3.) When your breading station is ready, take a minute to put your balsamic vinegar on to reduce. Put the vinegar into a small sauce pan, over medium low heat. Let it come up to a simmer, and keep it at a low simmer until the vinegar has reduced by half (make sure to keep an eye on it – it goes from thick enough to coat the back of a spoon [which is what you want] to GLUE-LIKE in about 30 seconds. Be ye forewarned).
4.) Now that your vinegar is reducing, let’s get to frying! Start by placing a large skillet over medium heat. Add about 2 T of olive oil to the pan (you want the entire bottom of the skillet to be covered in a thin layer of oil, so adjust as necessary). While your oil heats, bread your tomatoes. First coat them in flour (shaking off any excess), then dip them into the egg (making sure all the flour gets coated with egg), and finally coat them in panko.
5.) When you have half of your tomatoes breaded, gently place them into the pan. Two things to watch out for: is your oil smoking? If so, turn the heat back a bit, and let the oil cool down for a minute before adding your tomatoes. When you place the first tomato in the pan, do you hear a good sizzle? If not, let the oil continue to heat up a bit before adding your tomatoes. Oil that isn’t hot enough = greasy tomatoes. Make sure not to overcrowd the pan; obviously, the tomatoes need to be in a single layer, and there needs to be a bit of space in between them.
6.) Fry the tomatoes on the first side for 3-4 minutes, or until they’re golden brown, and then flip and fry them for another 3 minutes or so on the other side. While the first batch of tomatoes is frying, you can get to work breading the second batch. (You can also check on your reducing balsamic vinegar, to see how that’s coming along).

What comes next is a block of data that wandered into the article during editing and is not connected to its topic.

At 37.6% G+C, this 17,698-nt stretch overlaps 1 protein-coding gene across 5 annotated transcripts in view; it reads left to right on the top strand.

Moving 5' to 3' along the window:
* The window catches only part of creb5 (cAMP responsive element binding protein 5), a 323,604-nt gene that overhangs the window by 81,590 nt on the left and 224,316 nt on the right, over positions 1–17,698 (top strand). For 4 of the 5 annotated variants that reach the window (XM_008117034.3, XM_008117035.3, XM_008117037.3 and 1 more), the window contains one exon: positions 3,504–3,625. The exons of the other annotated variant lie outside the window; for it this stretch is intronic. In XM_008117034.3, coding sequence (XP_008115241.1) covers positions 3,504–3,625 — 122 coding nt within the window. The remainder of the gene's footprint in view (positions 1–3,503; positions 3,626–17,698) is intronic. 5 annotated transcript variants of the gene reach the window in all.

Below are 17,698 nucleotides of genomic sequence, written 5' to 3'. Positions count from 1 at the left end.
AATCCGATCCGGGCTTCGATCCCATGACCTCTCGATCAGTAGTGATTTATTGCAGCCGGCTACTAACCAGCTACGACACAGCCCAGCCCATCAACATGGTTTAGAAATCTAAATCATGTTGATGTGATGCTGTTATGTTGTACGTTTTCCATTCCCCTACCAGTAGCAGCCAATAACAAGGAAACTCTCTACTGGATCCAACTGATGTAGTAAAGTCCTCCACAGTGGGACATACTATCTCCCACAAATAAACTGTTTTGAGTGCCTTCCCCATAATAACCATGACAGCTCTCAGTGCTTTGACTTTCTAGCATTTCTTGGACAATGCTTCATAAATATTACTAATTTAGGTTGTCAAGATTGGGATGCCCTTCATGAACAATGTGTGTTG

7.) When the tomatoes are golden brown on both sides, remove them to a plate lined with paper towels, so that any excess oil will be absorbed.
8.) When your tomatoes are fried and your balsamic vinegar is reduced, you’re ready to make your stacks! On each plate, place a fried green tomato, top with a bit of crumbled goat cheese, a bit of crumbled bacon, and a spoonful of your balsamic reduction. Repeat for each layer, until all your tomatoes are gone.
I tell you what, these tomato stacks are AWESOME. The tartness of the tomatoes and the goat cheese, with the sweetness of the balsamic vinegar, and the salty bite of the bacon is just PERFECTION. They would be perfect for a small dinner party (you could make them full size, and just keep the tomatoes warm and crisp in a 200° oven, on a baking rack placed onto a baking sheet, until you’re ready to use them), or even a larger cocktail party (cut the tomatoes into quarters after frying, top with a piece of bacon, a bit of goat cheese, and a drizzle of balsamic, and spear the whole thing with a toothpick. You could change up the non-tomato components any way you want (they’re delicious layered with pimento cheese and bacon, I can tell you that much).
I’m practically an authentic Southerner at this point,